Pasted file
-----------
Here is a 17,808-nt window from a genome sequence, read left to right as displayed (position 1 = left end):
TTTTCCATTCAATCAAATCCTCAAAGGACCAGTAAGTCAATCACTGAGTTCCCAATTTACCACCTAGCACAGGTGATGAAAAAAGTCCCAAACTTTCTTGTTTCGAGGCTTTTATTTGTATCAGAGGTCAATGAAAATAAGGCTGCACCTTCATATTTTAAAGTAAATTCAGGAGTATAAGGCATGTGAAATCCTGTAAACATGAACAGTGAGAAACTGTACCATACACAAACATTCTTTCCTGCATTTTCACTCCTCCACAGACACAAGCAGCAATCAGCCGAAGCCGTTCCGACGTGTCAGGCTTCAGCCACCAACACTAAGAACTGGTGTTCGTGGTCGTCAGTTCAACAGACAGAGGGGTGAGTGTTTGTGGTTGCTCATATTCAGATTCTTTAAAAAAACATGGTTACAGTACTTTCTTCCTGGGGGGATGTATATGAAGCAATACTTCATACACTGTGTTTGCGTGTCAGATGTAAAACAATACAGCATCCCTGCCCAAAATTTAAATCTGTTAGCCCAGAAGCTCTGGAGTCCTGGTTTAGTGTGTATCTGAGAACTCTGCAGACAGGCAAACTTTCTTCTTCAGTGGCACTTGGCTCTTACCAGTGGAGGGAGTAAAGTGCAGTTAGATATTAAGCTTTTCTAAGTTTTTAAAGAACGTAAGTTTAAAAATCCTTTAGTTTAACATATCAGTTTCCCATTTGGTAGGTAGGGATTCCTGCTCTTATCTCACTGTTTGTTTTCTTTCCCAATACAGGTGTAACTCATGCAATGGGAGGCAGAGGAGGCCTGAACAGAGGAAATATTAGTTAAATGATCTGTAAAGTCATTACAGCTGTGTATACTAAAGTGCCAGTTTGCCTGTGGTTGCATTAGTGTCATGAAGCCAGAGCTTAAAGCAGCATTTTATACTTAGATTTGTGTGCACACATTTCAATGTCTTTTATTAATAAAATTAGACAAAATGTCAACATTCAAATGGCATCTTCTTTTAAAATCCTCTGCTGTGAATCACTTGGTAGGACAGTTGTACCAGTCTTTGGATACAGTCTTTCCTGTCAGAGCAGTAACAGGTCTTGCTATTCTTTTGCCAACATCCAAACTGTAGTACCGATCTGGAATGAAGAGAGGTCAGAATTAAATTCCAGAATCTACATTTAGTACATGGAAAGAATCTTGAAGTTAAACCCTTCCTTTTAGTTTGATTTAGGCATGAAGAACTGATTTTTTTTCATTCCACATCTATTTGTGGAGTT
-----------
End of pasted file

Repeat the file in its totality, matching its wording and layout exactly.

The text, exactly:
Here is a 17,808-nt window from a genome sequence, read left to right as displayed (position 1 = left end):
TTTTCCATTCAATCAAATCCTCAAAGGACCAGTAAGTCAATCACTGAGTTCCCAATTTACCACCTAGCACAGGTGATGAAAAAAGTCCCAAACTTTCTTGTTTCGAGGCTTTTATTTGTATCAGAGGTCAATGAAAATAAGGCTGCACCTTCATATTTTAAAGTAAATTCAGGAGTATAAGGCATGTGAAATCCTGTAAACATGAACAGTGAGAAACTGTACCATACACAAACATTCTTTCCTGCATTTTCACTCCTCCACAGACACAAGCAGCAATCAGCCGAAGCCGTTCCGACGTGTCAGGCTTCAGCCACCAACACTAAGAACTGGTGTTCGTGGTCGTCAGTTCAACAGACAGAGGGGTGAGTGTTTGTGGTTGCTCATATTCAGATTCTTTAAAAAAACATGGTTACAGTACTTTCTTCCTGGGGGGATGTATATGAAGCAATACTTCATACACTGTGTTTGCGTGTCAGATGTAAAACAATACAGCATCCCTGCCCAAAATTTAAATCTGTTAGCCCAGAAGCTCTGGAGTCCTGGTTTAGTGTGTATCTGAGAACTCTGCAGACAGGCAAACTTTCTTCTTCAGTGGCACTTGGCTCTTACCAGTGGAGGGAGTAAAGTGCAGTTAGATATTAAGCTTTTCTAAGTTTTTAAAGAACGTAAGTTTAAAAATCCTTTAGTTTAACATATCAGTTTCCCATTTGGTAGGTAGGGATTCCTGCTCTTATCTCACTGTTTGTTTTCTTTCCCAATACAGGTGTAACTCATGCAATGGGAGGCAGAGGAGGCCTGAACAGAGGAAATATTAGTTAAATGATCTGTAAAGTCATTACAGCTGTGTATACTAAAGTGCCAGTTTGCCTGTGGTTGCATTAGTGTCATGAAGCCAGAGCTTAAAGCAGCATTTTATACTTAGATTTGTGTGCACACATTTCAATGTCTTTTATTAATAAAATTAGACAAAATGTCAACATTCAAATGGCATCTTCTTTTAAAATCCTCTGCTGTGAATCACTTGGTAGGACAGTTGTACCAGTCTTTGGATACAGTCTTTCCTGTCAGAGCAGTAACAGGTCTTGCTATTCTTTTGCCAACATCCAAACTGTAGTACCGATCTGGAATGAAGAGAGGTCAGAATTAAATTCCAGAATCTACATTTAGTACATGGAAAGAATCTTGAAGTTAAACCCTTCCTTTTAGTTTGATTTAGGCATGAAGAACTGATTTTTTTTCATTCCACATCTATTTGTGGAGTT